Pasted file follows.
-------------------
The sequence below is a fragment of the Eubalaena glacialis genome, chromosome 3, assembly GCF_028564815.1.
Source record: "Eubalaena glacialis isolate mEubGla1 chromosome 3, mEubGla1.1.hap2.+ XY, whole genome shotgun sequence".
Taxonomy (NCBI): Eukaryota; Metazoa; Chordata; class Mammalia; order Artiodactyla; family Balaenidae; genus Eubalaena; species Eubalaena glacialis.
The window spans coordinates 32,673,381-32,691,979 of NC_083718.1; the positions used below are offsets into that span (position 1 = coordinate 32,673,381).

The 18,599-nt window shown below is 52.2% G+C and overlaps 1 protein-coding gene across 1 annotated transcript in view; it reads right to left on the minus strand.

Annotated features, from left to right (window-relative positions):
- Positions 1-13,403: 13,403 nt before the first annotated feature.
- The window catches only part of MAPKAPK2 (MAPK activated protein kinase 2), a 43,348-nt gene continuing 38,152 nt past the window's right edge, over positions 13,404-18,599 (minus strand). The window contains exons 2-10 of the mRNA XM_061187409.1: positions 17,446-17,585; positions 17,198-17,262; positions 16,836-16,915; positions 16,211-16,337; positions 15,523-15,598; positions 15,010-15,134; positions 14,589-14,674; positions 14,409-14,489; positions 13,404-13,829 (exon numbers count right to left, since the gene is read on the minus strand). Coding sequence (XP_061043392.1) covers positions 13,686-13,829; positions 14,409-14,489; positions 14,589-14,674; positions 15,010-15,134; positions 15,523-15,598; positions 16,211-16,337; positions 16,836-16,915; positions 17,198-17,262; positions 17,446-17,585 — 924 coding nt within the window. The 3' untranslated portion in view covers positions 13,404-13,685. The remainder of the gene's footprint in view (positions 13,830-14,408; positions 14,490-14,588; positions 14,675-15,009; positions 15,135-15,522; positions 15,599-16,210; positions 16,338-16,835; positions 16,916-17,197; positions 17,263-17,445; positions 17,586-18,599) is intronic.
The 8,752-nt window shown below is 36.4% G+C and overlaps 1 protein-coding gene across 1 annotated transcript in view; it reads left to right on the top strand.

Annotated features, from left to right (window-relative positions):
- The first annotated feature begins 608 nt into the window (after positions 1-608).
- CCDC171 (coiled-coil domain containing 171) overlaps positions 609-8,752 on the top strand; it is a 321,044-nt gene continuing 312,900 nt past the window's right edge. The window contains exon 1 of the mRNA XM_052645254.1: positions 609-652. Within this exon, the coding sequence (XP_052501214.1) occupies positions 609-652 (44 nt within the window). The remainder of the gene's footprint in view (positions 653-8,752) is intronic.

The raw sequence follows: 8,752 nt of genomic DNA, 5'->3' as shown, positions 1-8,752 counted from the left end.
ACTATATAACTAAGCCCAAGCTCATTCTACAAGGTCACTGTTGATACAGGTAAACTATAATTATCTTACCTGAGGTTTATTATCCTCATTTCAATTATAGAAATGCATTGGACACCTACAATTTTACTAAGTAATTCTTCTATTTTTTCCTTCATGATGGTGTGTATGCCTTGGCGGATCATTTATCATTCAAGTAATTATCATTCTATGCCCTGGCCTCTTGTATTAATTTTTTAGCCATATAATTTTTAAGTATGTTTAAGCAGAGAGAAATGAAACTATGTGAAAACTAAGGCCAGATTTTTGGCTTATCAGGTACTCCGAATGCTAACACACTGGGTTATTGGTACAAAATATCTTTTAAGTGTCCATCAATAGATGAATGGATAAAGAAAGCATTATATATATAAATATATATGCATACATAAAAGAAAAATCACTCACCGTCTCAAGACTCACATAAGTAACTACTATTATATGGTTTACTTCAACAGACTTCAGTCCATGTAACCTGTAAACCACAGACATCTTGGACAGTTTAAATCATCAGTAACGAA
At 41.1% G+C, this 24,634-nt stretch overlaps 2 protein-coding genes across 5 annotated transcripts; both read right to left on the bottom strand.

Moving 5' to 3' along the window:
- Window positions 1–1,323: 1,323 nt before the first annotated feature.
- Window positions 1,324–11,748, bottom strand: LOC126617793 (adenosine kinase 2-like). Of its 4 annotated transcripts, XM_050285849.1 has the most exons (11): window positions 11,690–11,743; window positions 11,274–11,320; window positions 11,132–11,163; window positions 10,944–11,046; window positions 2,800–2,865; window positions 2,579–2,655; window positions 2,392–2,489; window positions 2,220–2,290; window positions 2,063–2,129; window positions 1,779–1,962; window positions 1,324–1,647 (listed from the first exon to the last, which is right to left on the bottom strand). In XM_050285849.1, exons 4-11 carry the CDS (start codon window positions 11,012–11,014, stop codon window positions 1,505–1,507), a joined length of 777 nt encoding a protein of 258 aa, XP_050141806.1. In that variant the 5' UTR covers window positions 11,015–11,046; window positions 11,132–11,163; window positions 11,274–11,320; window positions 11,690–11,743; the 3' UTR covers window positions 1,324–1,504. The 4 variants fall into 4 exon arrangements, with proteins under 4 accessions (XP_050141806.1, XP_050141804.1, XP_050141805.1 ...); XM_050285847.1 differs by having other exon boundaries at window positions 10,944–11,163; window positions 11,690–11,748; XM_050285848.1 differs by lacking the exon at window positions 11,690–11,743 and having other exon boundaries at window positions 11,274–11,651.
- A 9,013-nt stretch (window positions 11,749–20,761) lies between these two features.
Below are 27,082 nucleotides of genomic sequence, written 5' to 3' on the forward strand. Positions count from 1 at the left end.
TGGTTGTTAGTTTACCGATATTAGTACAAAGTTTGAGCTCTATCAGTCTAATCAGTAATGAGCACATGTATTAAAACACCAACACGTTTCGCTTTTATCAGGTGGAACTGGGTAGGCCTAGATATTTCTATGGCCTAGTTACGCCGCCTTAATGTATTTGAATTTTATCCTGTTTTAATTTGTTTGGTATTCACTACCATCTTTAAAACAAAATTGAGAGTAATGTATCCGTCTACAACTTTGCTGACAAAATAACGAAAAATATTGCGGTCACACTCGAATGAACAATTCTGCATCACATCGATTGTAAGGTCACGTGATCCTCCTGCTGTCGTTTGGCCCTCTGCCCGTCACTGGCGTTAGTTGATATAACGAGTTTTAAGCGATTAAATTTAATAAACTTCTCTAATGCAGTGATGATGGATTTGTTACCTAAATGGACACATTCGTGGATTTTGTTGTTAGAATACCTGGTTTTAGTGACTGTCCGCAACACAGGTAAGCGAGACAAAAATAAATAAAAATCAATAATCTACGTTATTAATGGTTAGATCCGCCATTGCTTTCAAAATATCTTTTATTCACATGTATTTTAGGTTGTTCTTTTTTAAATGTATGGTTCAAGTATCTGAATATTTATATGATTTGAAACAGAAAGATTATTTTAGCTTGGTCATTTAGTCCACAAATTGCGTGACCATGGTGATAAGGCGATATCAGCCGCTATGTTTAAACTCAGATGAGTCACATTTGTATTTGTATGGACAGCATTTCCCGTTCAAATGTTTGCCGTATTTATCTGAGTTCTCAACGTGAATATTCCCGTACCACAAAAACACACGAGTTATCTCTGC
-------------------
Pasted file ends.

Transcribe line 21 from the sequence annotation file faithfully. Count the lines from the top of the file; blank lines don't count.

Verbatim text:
TGGTTGTTAGTTTACCGATATTAGTACAAAGTTTGAGCTCTATCAGTCTAATCAGTAATGAGCACATGTATTAAAACACCAACACGTTTCGCTTTTATCAGGTGGAACTGGGTAGGCCTAGATATTTCTATGGCCTAGTTACGCCGCCTTAATGTATTTGAATTTTATCCTGTTTTAATTTGTTTGGTATTCACTACCATCTTTAAAACAAAATTGAGAGTAATGTATCCGTCTACAACTTTGCTGACAAAATAACGAAAAATATTGCGGTCACACTCGAATGAACAATTCTGCATCACATCGATTGTAAGGTCACGTGATCCTCCTGCTGTCGTTTGGCCCTCTGCCCGTCACTGGCGTTAGTTGATATAACGAGTTTTAAGCGATTAAATTTAATAAACTTCTCTAATGCAGTGATGATGGATTTGTTACCTAAATGGACACATTCGTGGATTTTGTTGTTAGAATACCTGGTTTTAGTGACTGTCCGCAACACAGGTAAGCGAGACAAAAATAAATAAAAATCAATAATCTACGTTATTAATGGTTAGATCCGCCATTGCTTTCAAAATATCTTTTATTCACATGTATTTTAGGTTGTTCTTTTTTAAATGTATGGTTCAAGTATCTGAATATTTATATGATTTGAAACAGAAAGATTATTTTAGCTTGGTCATTTAGTCCACAAATTGCGTGACCATGGTGATAAGGCGATATCAGCCGCTATGTTTAAACTCAGATGAGTCACATTTGTATTTGTATGGACAGCATTTCCCGTTCAAATGTTTGCCGTATTTATCTGAGTTCTCAACGTGAATATTCCCGTACCACAAAAACACACGAGTTATCTCTGC